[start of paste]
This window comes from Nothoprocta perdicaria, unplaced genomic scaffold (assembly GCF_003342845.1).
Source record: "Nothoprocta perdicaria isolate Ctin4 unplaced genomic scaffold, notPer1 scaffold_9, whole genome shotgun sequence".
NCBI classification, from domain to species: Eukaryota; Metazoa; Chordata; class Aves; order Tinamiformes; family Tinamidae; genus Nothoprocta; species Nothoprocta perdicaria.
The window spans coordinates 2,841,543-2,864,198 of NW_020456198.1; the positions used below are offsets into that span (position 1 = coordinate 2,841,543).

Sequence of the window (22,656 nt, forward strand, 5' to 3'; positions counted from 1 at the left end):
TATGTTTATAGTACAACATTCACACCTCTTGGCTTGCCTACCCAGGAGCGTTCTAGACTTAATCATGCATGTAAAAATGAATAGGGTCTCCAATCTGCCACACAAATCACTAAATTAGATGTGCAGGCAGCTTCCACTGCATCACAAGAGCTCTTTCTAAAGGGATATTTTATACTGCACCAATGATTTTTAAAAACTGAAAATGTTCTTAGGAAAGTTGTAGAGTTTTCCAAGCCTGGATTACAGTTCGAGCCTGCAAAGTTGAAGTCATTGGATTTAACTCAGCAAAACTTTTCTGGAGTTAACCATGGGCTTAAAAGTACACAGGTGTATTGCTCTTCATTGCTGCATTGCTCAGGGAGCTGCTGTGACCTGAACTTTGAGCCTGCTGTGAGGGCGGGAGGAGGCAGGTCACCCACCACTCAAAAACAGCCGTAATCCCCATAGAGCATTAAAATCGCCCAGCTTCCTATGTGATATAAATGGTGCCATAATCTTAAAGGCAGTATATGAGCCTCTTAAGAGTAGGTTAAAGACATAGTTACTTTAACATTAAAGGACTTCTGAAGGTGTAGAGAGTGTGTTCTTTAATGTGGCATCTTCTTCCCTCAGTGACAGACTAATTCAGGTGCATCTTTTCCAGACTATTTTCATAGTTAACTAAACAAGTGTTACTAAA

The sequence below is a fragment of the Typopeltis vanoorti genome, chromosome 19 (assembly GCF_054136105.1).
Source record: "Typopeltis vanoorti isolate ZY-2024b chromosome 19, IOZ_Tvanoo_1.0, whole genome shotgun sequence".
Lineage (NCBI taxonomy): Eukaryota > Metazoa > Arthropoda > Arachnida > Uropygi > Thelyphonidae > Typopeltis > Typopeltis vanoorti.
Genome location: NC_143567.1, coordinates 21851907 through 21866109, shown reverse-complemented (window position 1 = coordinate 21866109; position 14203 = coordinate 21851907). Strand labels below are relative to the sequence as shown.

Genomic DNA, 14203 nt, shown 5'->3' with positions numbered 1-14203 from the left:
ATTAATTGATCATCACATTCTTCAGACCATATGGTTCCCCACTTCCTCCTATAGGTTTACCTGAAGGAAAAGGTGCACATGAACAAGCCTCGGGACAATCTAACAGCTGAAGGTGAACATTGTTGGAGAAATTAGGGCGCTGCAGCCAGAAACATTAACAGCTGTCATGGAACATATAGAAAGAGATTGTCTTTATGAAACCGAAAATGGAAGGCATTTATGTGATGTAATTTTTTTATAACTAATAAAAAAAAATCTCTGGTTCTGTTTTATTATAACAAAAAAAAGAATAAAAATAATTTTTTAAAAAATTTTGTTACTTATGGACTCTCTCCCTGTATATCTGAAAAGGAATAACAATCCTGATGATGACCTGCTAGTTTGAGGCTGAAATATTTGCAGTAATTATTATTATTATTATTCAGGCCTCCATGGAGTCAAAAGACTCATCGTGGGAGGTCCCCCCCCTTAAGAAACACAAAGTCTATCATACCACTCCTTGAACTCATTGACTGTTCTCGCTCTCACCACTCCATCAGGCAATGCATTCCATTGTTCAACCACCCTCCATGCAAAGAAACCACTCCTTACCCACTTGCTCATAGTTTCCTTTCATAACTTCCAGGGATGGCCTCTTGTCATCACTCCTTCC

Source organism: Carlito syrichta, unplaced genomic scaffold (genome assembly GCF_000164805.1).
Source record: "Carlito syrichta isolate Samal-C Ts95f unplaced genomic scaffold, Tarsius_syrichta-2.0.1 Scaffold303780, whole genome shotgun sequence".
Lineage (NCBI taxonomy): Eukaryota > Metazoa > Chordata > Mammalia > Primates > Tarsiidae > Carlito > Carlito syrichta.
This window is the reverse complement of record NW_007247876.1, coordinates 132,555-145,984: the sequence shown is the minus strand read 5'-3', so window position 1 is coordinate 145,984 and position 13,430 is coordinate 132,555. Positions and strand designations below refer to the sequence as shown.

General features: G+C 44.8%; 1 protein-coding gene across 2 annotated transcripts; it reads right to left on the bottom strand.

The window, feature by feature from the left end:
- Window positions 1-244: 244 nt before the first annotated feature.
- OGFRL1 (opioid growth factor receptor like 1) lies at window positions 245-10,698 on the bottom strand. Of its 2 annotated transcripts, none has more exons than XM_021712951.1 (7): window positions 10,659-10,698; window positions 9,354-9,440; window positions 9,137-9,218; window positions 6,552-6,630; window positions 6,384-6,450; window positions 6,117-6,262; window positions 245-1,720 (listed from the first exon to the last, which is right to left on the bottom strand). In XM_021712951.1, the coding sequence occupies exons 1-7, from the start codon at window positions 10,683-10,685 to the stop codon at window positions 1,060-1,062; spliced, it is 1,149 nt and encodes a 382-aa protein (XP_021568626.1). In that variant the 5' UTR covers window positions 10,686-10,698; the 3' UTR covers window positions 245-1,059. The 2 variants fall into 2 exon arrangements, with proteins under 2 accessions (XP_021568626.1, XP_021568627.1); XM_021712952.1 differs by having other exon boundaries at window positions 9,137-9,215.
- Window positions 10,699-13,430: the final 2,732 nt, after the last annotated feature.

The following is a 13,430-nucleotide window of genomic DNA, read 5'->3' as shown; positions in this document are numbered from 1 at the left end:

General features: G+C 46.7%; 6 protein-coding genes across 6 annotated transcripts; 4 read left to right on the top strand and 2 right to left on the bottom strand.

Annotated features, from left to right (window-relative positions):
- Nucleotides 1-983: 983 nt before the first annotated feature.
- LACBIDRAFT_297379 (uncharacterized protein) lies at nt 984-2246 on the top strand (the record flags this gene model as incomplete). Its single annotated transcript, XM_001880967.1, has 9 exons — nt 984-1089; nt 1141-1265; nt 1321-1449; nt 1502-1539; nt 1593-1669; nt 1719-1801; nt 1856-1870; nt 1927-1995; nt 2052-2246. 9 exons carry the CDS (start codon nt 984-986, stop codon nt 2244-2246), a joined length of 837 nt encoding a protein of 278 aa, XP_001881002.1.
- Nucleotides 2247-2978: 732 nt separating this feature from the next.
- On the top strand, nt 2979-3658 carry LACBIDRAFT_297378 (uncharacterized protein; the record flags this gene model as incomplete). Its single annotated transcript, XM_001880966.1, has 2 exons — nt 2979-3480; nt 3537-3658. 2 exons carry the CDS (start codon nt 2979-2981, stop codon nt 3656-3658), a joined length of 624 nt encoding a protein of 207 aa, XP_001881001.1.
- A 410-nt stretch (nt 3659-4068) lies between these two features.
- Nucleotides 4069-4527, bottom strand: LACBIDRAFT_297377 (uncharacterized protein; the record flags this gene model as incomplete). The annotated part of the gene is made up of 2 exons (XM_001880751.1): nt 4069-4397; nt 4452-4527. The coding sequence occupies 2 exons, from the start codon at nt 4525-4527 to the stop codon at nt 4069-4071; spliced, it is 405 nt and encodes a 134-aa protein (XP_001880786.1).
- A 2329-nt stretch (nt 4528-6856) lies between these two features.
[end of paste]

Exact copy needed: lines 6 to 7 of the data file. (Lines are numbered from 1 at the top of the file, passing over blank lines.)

TATGTTTATAGTACAACATTCACACCTCTTGGCTTGCCTACCCAGGAGCGTTCTAGACTTAATCATGCATGTAAAAATGAATAGGGTCTCCAATCTGCCACACAAATCACTAAATTAGATGTGCAGGCAGCTTCCACTGCATCACAAGAGCTCTTTCTAAAGGGATATTTTATACTGCACCAATGATTTTTAAAAACTGAAAATGTTCTTAGGAAAGTTGTAGAGTTTTCCAAGCCTGGATTACAGTTCGAGCCTGCAAAGTTGAAGTCATTGGATTTAACTCAGCAAAACTTTTCTGGAGTTAACCATGGGCTTAAAAGTACACAGGTGTATTGCTCTTCATTGCTGCATTGCTCAGGGAGCTGCTGTGACCTGAACTTTGAGCCTGCTGTGAGGGCGGGAGGAGGCAGGTCACCCACCACTCAAAAACAGCCGTAATCCCCATAGAGCATTAAAATCGCCCAGCTTCCTATGTGATATAAATGGTGCCATAATCTTAAAGGCAGTATATGAGCCTCTTAAGAGTAGGTTAAAGACATAGTTACTTTAACATTAAAGGACTTCTGAAGGTGTAGAGAGTGTGTTCTTTAATGTGGCATCTTCTTCCCTCAGTGACAGACTAATTCAGGTGCATCTTTTCCAGACTATTTTCATAGTTAACTAAACAAGTGTTACTAAA

The sequence below is a fragment of the Typopeltis vanoorti genome, chromosome 19 (assembly GCF_054136105.1).